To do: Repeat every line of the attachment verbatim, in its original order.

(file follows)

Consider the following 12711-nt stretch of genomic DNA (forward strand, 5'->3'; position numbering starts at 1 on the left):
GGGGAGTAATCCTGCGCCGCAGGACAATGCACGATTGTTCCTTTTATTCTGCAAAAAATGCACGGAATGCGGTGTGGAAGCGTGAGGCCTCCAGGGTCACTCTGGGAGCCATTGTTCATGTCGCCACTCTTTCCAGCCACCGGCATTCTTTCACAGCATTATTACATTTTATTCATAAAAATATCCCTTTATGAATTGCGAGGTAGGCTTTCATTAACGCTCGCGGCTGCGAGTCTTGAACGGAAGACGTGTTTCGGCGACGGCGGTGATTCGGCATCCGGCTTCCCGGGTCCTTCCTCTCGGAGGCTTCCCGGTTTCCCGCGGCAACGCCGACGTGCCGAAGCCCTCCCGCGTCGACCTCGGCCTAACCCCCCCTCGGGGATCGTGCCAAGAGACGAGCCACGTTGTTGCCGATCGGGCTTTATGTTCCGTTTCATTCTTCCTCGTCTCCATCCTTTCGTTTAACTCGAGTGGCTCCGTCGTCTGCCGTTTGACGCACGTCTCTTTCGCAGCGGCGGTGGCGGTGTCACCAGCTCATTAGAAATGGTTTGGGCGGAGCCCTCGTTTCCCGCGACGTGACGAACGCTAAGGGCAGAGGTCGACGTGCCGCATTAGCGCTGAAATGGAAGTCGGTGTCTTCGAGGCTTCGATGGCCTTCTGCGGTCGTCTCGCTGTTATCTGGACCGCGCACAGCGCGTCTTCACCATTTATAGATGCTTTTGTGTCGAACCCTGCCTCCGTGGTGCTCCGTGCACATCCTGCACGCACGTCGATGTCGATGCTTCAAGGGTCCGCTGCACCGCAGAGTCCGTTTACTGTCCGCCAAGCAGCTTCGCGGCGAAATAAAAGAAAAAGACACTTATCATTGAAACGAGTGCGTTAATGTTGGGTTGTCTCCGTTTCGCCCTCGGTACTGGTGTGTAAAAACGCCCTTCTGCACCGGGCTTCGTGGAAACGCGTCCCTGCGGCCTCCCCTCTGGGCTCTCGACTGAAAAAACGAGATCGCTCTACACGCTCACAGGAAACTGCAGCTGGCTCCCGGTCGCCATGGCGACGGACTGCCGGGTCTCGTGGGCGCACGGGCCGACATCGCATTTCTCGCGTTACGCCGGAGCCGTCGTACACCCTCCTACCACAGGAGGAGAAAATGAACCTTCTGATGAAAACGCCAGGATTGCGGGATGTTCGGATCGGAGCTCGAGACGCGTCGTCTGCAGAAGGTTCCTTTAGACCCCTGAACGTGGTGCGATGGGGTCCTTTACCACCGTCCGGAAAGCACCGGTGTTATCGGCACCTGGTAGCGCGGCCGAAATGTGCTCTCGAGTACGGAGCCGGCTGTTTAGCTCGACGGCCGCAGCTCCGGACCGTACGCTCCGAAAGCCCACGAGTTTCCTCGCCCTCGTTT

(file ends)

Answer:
Consider the following 12711-nt stretch of genomic DNA (forward strand, 5'->3'; position numbering starts at 1 on the left):
GGGGAGTAATCCTGCGCCGCAGGACAATGCACGATTGTTCCTTTTATTCTGCAAAAAATGCACGGAATGCGGTGTGGAAGCGTGAGGCCTCCAGGGTCACTCTGGGAGCCATTGTTCATGTCGCCACTCTTTCCAGCCACCGGCATTCTTTCACAGCATTATTACATTTTATTCATAAAAATATCCCTTTATGAATTGCGAGGTAGGCTTTCATTAACGCTCGCGGCTGCGAGTCTTGAACGGAAGACGTGTTTCGGCGACGGCGGTGATTCGGCATCCGGCTTCCCGGGTCCTTCCTCTCGGAGGCTTCCCGGTTTCCCGCGGCAACGCCGACGTGCCGAAGCCCTCCCGCGTCGACCTCGGCCTAACCCCCCCTCGGGGATCGTGCCAAGAGACGAGCCACGTTGTTGCCGATCGGGCTTTATGTTCCGTTTCATTCTTCCTCGTCTCCATCCTTTCGTTTAACTCGAGTGGCTCCGTCGTCTGCCGTTTGACGCACGTCTCTTTCGCAGCGGCGGTGGCGGTGTCACCAGCTCATTAGAAATGGTTTGGGCGGAGCCCTCGTTTCCCGCGACGTGACGAACGCTAAGGGCAGAGGTCGACGTGCCGCATTAGCGCTGAAATGGAAGTCGGTGTCTTCGAGGCTTCGATGGCCTTCTGCGGTCGTCTCGCTGTTATCTGGACCGCGCACAGCGCGTCTTCACCATTTATAGATGCTTTTGTGTCGAACCCTGCCTCCGTGGTGCTCCGTGCACATCCTGCACGCACGTCGATGTCGATGCTTCAAGGGTCCGCTGCACCGCAGAGTCCGTTTACTGTCCGCCAAGCAGCTTCGCGGCGAAATAAAAGAAAAAGACACTTATCATTGAAACGAGTGCGTTAATGTTGGGTTGTCTCCGTTTCGCCCTCGGTACTGGTGTGTAAAAACGCCCTTCTGCACCGGGCTTCGTGGAAACGCGTCCCTGCGGCCTCCCCTCTGGGCTCTCGACTGAAAAAACGAGATCGCTCTACACGCTCACAGGAAACTGCAGCTGGCTCCCGGTCGCCATGGCGACGGACTGCCGGGTCTCGTGGGCGCACGGGCCGACATCGCATTTCTCGCGTTACGCCGGAGCCGTCGTACACCCTCCTACCACAGGAGGAGAAAATGAACCTTCTGATGAAAACGCCAGGATTGCGGGATGTTCGGATCGGAGCTCGAGACGCGTCGTCTGCAGAAGGTTCCTTTAGACCCCTGAACGTGGTGCGATGGGGTCCTTTACCACCGTCCGGAAAGCACCGGTGTTATCGGCACCTGGTAGCGCGGCCGAAATGTGCTCTCGAGTACGGAGCCGGCTGTTTAGCTCGACGGCCGCAGCTCCGGACCGTACGCTCCGAAAGCCCACGAGTTTCCTCGCCCTCGTTT